Claire, oblivious to the undercurrents, just nodded her head. “Of course. We were just, uh, just having breakfast.”

Liam saw the bright flush race up her neck and closed his eyes briefly. He sent up a quick prayer that Kellan wouldn’t break his nose when he gave him the beating he knew was coming and opened his eyes to find Kellan watching them both speculatively.

“I saw a strange car here—it’s only half-seven and I know ye don’t get up this early on a Saturday,” Kellan explained, watching them both carefully. He took note of how they were standing close together, pinkies linked; Claire’s obvious embarrassment and Liam’s defensive posture. Inwardly smiling but outwardly calm, he backed out of the room.

“Glad you’re okay, Claire. Liam.” He nodded to them both and left the house, heading to his own home and breakfast.

Liam shut the door, then turned to Claire. He was shocked to see her glaring at him.

“What? I’m sorry he got the wrong idea. I had no idea he was so protective of you.”

Claire dismissed this with a wave of her hand. “Don’t worry about that. But was he right?”

“Right about what?”

“Is it only seven-thirty?”

Liam glanced down at the watch on his wrist. “Yes…it’s just gone quarter to, now.”

“You got me up before nine o’clock!? On a Saturday?” Claire demanded.

Like the sabre-tooth tiger in the Fred Flintstones cartoon, a few minutes later, Liam found himself outside Claire’s front door, keys in hand.

Claire was going back to bed.
On Tuesday afternoon, Séamus tried to kill Claire.

 

From The Celtic Captive:  Chapter 13

Cáel and Molly’s second kiss. And Cáel remembers something else about who he is.

This time, when the spark of Molly’s kiss ignited the passion in Cáel’s soul, it could not be put out. His lips met hers, by turns demanding, asking, teasing. She parted her lips with a soft moan when his tongue invaded, and her tongue met his with equal passion.

He needed her closer. Pulling her into cradle of his body with his left arm, he brought his right hand up to her face and caressed her cheek, before slipping his hand into her hair to anchor her for his next kiss. When he began to murmur in Irish, it was not to disguise his knowledge of English, or to further his deception; it was the only language he could think of that perfectly expressed how he was feeling. She moaned again, and slipped her hand under his shirt, her thumb sliding across his pecs, and Cáel stood and picked her up, holding her tight to his body. They never broke contact as he took two steps toward the bedroom and then abruptly reversed direction. The bed was just too much temptation. He had no intention of letting this go too far, but somewhere deep inside, he knew he wasn’t strong enough to stop this. He felt like he was home.

Cáel carried Molly over to the couch and sat down with her in his lap, still kissing her. He broke contact just enough to regain his breath, and gaze into her wide brown eyes, hazed over as they were with passion and desire. Slanting his mouth over hers again, he reached under her shirt and nearly fell off the couch. She wasn’t wearing a bra. His hands closed over bare skin, her nipples stiff and ready for the taking, and Cáel wasted no time in taking. Brushing his thumb over first one, then the other, he teased her breasts, pinching her nipples lightly, then rubbing his thumb in circles around the edges, refusing to touch despite the way her body instinctively arched into his questing hands. And though he was thoroughly enjoying the sensation, she was giving as good as she was getting. Her hands, under his shirt, were mimicking his exactly.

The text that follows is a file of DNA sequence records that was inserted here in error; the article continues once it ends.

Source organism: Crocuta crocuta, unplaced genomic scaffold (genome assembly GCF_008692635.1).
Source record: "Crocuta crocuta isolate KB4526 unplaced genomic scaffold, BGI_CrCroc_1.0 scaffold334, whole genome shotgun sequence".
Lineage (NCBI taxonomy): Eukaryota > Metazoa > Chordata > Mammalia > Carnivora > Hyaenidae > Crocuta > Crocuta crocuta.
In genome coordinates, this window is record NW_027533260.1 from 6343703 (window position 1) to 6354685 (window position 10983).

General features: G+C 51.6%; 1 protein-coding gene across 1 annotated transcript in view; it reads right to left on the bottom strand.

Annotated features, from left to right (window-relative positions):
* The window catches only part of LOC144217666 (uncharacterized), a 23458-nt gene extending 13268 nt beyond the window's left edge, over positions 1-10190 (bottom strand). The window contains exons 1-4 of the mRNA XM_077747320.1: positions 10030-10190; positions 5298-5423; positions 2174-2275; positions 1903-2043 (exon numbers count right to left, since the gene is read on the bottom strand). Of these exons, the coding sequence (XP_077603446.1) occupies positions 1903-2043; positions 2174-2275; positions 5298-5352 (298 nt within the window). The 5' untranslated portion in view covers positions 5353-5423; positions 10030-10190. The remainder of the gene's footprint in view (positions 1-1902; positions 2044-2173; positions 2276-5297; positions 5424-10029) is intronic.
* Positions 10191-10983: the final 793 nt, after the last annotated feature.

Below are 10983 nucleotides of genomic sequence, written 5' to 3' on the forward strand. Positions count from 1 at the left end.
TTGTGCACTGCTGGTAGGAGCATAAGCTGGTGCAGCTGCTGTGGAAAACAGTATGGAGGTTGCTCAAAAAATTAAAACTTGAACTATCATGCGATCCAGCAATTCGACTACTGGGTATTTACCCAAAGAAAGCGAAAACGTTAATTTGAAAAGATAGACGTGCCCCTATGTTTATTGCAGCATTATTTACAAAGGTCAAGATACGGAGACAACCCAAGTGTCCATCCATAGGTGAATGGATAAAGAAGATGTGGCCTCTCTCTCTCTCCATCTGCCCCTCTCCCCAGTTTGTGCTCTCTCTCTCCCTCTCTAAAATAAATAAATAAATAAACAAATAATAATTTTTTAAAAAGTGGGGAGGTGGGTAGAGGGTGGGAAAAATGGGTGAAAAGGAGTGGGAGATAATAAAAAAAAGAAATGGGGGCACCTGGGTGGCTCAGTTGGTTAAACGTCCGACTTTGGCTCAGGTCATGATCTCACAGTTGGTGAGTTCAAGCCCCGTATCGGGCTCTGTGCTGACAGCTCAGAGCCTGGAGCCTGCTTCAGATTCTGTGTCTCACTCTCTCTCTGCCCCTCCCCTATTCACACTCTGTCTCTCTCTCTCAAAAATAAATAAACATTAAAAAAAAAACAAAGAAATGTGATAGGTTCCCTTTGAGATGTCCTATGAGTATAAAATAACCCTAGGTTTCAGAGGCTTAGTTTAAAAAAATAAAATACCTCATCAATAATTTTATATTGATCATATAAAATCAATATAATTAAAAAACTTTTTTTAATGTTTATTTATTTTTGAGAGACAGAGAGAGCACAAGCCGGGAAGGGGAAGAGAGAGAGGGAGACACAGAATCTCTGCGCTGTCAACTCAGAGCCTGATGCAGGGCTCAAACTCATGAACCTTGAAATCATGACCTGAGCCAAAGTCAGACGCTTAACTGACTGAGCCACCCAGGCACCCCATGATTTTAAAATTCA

His breathing quickened, and his arousal grew, pressing up against her bottom, seeking its own reward. He ignored it. Until she pressed downward, wiggling her cute little ass and moaning lightly into his mouth. It took only a second to dump her on the couch and kneel beside her. Cáel hastily shoved her shirt up, and watched her pull it off the rest of the way. Then he focused his attention on those lovely little mounds—the perfect size, in his opinion. He leaned over her, brought his mouth to the first peak and…
…suddenly found himself on the floor, Molly’s body on top of his. She wasn’t straddling him in her desire, she wasn’t so overcome by his attention that she was compelled to follow him down, to spread her body over his.

She was standing on him.

“Spider! Oh God, it’s a spider! Kill it, Cáel! Get it!” Molly squealed and jumped off his body onto the coffee table in front of the couch, nearly overturning the little wooden base and completely stealing Cáel’s breath. He gasped for air. For a little thing, she weighed much more than she looked, and she had jumped with full force with both feet onto him and then off, onto the table. Cáel rocked onto his side, struggling to breathe.

“Cáel, what are you waiting for? Get it!” commanded Molly, who was jumping up and down on the table in her agitation. Her voice was shaking with fear, and her eyes were wild. She had crossed her arms over her bare chest, but she didn’t seem to even notice that she was nearly naked.

He briefly considered not understanding her, but the fear in her voice was too much for him to allow to continue, so, finally able to breathe, and hoping his boys would recover quickly, he glanced to where she was pointing. And then he froze. It was a huge, feckin’ thing, all body and hairy legs, and Cáel remembered something else about his past.

He was just as scared of spiders as she was.